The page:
After the driver installs, open Notepad, simple text, or some other word processing tool. Click some keys (close the key contacts) and you should see the defined scan code key values show up on the screen. If you use the defaults, they will be 0-9, a-d, <return>, and <backspace>. If this doesn’t happen, check your device manager area for the USB connected devices, and make sure the device shows up in the list and has a driver installed. If it doesn’t, you might need to search the Internet for drivers or check the electrical connection to the USB port/device.
For Windows, there is a simple test application called usbview.exe that will neatly show all connected USB devices. There are other tools, but this one usually works fine for Windows. Beyond making sure the drivers install appropriately, I cannot give more detail relative to fixing PC problems without doing a case by case review.
To sum it all up, my friend’s video game operates without problems and the project has successfully fulfilled its designed purpose. As a final note, it should be mentioned that this project is exceptionally ideal for any text input program on the computer and also for inputs to satisfy special programs associated with racing event monitoring, weather status, heat/cold or light/dark monitoring, liquid or chemical, or for any other desired input where outside world entry would be the medium.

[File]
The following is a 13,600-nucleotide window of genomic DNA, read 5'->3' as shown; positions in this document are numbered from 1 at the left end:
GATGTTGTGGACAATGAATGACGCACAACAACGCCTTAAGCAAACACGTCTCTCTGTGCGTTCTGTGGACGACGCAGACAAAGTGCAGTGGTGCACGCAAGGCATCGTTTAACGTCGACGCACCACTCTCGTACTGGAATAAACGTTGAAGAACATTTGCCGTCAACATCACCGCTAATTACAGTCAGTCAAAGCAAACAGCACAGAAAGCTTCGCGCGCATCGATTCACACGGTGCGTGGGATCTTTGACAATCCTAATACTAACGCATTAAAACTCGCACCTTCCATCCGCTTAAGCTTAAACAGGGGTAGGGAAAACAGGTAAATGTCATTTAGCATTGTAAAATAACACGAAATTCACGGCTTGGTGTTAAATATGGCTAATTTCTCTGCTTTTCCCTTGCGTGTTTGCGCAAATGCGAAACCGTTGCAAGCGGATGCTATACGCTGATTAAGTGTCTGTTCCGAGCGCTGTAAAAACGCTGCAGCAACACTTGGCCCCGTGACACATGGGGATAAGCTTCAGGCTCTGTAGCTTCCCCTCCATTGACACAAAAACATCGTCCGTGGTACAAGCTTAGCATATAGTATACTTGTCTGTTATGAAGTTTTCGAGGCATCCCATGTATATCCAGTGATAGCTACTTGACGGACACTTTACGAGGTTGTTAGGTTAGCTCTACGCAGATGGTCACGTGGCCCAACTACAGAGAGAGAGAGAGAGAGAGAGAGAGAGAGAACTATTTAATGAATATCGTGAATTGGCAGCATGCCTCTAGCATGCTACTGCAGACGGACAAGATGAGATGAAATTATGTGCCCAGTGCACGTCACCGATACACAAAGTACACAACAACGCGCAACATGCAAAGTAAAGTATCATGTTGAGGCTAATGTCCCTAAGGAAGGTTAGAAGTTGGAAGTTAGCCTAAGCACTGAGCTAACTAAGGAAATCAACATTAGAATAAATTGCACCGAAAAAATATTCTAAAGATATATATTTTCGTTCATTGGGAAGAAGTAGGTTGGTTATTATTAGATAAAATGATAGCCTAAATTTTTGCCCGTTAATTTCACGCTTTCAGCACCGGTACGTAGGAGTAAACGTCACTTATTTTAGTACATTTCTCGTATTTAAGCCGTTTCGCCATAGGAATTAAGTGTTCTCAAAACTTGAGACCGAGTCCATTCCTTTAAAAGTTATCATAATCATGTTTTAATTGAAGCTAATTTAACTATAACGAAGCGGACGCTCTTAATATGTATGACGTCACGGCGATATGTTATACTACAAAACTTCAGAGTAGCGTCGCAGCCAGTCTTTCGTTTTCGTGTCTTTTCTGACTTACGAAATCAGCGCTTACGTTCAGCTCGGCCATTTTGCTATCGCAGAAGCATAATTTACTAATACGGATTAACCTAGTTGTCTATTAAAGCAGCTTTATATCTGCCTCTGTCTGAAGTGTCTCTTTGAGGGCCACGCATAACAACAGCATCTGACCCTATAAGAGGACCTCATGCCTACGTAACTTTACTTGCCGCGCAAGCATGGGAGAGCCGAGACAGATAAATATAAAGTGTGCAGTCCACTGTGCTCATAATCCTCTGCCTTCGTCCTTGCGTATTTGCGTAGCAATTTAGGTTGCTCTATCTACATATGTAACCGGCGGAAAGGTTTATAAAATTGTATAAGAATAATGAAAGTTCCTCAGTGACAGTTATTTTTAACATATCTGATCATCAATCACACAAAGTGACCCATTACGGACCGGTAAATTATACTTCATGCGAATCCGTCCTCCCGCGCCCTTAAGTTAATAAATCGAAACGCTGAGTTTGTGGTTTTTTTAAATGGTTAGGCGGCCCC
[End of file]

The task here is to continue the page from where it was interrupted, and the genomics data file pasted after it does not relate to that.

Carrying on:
There are plenty of modifications that can be made to this basic design. Noise and transient voltage suppression of the input switches could be added, should you choose to use the design in a noisy environment such as in an automobile or in an industrial control environment. You could even modify the inputs to be Hall sensor or photoelectric isolated switches.